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Cause we don't have one. And That's Terrible. Anyway, here's a thread where we could discuss virtually anything about JRPGs.
Upcoming titles for the last quarter of the year:
Bravely Default Flying Fairy for the 3DS on December 6th.
Final Fantasy X and Final Fantasy X 2 Remaster for PS and Vita will come out at some unspecified point.
That's all I remember for now, anyway. If there are any more, let me know. In the meantime, here's an editorial on the Vita and its JRPGs.note Caution is advised, since Dualshockers likes to indulge in speculation.
edited 3rd Oct '13 5:01:18 AM by lu127
Been playing King Abbadon, Enjoying it immensely.
Been doing Mario & Luigi: Dream Team. Currently trudging along Hard Mode.
Big Massif has been beaten on Hard. Such horrible 2HKO attacks...
Final Fantasy XIII 2, just beat Adam. Since I like going around sidequests, the game goes by too easily. Definitely better than the atrocity that was XIII.
Dark Cloud, currently in the Sun & Moon Temple. I love the weapon system and the old-school dungeon stuff.
Tales of Innocence: I don't really like the gameplay and I can't get the combat straight, but I like the story and characters.
Has anyone played White Knight Chronicles?
I have. It's average. I haven't really gotten anywhere in the second though.
Um...the plot is vaguely interesting, the locations have some really good gimmicks (Although I wonder how Greede was made) with one or two horribly designed dungeons, the characters are average, but the game really dropped the ball on the Avatar. He gets acknowledged once and I ended up with the impression that he's tagging along with the party, but they're all to nice to tell him to leave or they assume he's supposed to be there.
The gameplay is kind of generic. It's sort of the single-player MMO style like Final Fantasy XII, but much less grindy, at least in the first game.
Origins (for the PSP, Japan and Europe only) is pretty fun.
Apparently the game was built on the systems for an actual MMO that never got made, True Fantasy Live Online, and it's really obvious. There is technically an MMO attached to the game, but it's nothing special.
edited 5th Aug '13 3:44:10 PM by Zendervai
Favorite JRPG composer?
For me it has to be Mitsuda or Sakuraba. The former did Xnnogears, possibly my favorrite JRPG ever and due in no small part to the masterful soundtrack 1, 2 3 4
And then there was this perfect ballad from Xenosaga 1 and I honestly prefer it to Gears' Small Two of Pieces. Nostalgia probably plays a part here, as I beat Xenosaga first.
Atelier Rorona remake.
I've only played Atelier Iris 3, and it was thoroughly boring. Are the PS 3 Atelier games better?
edited 6th Aug '13 6:42:43 AM by lu127
If I may ask, what are we considering JRP Gs? Just RP Gs made in Japan?
If you're okay with games that don't have much of a plot, Atelier Meruru is a blast. Oh, and my friend really wants to spread the idea that the Atelier games are actually pretty feminist.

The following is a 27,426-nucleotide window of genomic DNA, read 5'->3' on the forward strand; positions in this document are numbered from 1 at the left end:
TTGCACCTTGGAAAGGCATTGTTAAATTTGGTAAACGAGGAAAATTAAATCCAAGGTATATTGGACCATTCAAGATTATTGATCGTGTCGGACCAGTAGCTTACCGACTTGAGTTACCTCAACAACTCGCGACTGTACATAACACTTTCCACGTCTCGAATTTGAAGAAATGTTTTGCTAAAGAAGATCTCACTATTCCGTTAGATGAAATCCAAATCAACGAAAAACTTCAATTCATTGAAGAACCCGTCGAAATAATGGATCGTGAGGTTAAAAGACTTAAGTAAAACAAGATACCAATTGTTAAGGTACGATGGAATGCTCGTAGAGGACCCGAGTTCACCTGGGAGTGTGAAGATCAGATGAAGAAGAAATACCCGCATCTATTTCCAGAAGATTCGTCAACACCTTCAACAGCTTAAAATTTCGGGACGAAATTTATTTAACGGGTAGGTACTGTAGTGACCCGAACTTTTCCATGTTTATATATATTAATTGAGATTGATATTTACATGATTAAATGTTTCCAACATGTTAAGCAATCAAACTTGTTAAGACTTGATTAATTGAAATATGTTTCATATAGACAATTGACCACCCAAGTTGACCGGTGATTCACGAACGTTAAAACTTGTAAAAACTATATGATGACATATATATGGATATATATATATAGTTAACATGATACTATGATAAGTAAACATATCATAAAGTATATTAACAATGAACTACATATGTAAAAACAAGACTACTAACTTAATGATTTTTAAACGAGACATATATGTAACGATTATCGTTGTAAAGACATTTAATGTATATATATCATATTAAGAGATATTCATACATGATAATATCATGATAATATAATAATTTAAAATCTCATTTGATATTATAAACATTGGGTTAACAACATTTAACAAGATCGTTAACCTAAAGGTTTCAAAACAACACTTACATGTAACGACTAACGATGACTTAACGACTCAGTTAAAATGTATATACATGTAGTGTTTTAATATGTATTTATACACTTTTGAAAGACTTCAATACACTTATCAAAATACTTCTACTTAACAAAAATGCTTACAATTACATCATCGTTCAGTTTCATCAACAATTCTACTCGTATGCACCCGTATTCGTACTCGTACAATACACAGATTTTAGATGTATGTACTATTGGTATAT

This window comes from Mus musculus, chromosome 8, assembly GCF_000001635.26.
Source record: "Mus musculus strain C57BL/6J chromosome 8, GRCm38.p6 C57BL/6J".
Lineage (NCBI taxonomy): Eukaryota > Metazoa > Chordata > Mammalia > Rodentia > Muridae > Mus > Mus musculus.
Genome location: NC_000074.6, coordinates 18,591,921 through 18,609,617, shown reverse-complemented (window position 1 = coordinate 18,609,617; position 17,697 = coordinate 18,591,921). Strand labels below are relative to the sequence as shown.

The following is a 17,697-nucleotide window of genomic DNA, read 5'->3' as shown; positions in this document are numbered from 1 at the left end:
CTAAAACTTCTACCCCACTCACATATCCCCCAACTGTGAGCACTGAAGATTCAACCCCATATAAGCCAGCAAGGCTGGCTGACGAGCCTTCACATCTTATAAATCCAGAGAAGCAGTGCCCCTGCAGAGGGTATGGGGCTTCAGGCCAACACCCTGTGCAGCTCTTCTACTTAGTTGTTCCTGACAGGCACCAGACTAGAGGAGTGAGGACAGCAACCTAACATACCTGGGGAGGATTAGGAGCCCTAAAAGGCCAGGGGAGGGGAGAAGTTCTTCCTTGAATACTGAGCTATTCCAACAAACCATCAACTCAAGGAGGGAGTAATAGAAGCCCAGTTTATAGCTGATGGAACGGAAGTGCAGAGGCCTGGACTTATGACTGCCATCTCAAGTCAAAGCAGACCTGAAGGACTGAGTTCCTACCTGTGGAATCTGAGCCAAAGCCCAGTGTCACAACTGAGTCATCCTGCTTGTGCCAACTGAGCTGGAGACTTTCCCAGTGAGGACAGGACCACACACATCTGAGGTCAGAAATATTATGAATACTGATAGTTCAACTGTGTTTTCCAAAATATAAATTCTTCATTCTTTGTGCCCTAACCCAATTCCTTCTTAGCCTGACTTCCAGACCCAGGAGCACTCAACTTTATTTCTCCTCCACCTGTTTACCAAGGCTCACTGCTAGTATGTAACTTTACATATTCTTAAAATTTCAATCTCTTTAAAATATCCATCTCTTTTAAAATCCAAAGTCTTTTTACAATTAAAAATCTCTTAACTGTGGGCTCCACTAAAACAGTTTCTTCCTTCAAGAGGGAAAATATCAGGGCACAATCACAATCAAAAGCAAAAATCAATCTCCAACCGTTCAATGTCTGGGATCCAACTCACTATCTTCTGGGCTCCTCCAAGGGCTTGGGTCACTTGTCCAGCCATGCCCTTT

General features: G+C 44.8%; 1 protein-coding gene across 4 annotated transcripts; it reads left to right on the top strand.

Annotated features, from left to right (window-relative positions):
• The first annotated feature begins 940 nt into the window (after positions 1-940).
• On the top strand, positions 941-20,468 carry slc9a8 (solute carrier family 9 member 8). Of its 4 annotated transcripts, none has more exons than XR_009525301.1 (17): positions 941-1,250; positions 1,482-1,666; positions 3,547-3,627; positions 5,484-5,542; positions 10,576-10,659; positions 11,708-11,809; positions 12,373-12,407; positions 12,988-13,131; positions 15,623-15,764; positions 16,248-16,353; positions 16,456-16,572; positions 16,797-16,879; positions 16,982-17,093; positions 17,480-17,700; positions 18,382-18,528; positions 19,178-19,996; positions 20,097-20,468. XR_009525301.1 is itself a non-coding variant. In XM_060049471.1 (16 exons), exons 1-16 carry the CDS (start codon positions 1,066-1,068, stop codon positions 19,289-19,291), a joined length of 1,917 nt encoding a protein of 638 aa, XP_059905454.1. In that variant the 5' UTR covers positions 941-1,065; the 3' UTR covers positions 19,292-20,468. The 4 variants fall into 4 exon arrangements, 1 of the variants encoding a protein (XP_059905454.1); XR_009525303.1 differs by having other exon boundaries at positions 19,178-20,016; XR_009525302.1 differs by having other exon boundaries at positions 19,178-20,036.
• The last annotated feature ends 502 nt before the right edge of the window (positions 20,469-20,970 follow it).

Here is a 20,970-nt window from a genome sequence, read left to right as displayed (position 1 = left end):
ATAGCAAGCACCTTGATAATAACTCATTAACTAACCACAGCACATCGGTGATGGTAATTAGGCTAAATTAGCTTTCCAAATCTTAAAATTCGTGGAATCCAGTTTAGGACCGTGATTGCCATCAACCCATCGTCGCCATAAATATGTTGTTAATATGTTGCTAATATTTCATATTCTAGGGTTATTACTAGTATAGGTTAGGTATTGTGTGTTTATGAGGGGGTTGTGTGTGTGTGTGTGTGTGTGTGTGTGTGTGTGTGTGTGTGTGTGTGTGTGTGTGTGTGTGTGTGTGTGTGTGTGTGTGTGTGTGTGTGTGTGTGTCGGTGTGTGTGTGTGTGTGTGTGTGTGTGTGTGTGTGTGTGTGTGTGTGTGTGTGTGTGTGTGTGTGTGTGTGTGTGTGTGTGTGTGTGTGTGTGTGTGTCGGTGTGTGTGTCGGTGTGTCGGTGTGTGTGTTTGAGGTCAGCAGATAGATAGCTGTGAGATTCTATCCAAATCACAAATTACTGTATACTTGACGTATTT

edited 6th Aug '13 9:11:16 AM by Zendervai
Could Demons Souls and Dark Souls count as JRPGS, or Action JRPG's in general (Like Kingdom Hearts and the Tales of series)?
edited 6th Aug '13 9:08:02 AM by Demongodofchaos2
I took a look at a combat vid, and it reminds me kinda of FFX. It looks pretty, too. But the story...?
edited 6th Aug '13 11:59:56 AM by lu127
No, the battle system works pretty differently. For example, there's no character switching in battle, and the two party members you chose protect Meruru if you've charged up their special attack meter enough. You also need to make any items you want to use beforehand.
And for plot, Atelier Meruru is based around Princess Meruru building up the little tiny kingdom of Arls into a major country. The game has a lot of character interaction instead of a strong plot. Uh, essentially, the Atelier Iris trilogy are the weird ones out in the series.
edited 6th Aug '13 1:39:29 PM by Zendervai
Considering Atelier Iris 3 was kind of terrible, that's prolly good news. Are there any mechanics associated with building the kingdom? Incidentally, I also found a copy of Ayesha. Hmmmmm.
edited 6th Aug '13 1:40:36 PM by lu127
Some of the buildings lower prices and expand store inventories. You need to collect points to build things, and you get the points by completing tasks which range from defeating enemies to synthesizing things. It's surprisingly easy to make a big trip around the kingdom and finish like 20 tasks quickly. The different areas change designs (not that drastically in most cases) and bosses are unlocked in the process. Admittedly, most of the bosses are dragons, for whatever reason, but there's a couple superbosses that are extremely difficult. (Protip: Don't go to the top of the Ent unless you know exactly what you're doing).
The Atelier series can sort of be described as having a vaguely similar approach to Harvest Moon. You have a bunch of goals and a time limit, but instead of farming, you collect items out in the world and beat up monsters. And alchemy is really simple.
edited 6th Aug '13 1:46:00 PM by Zendervai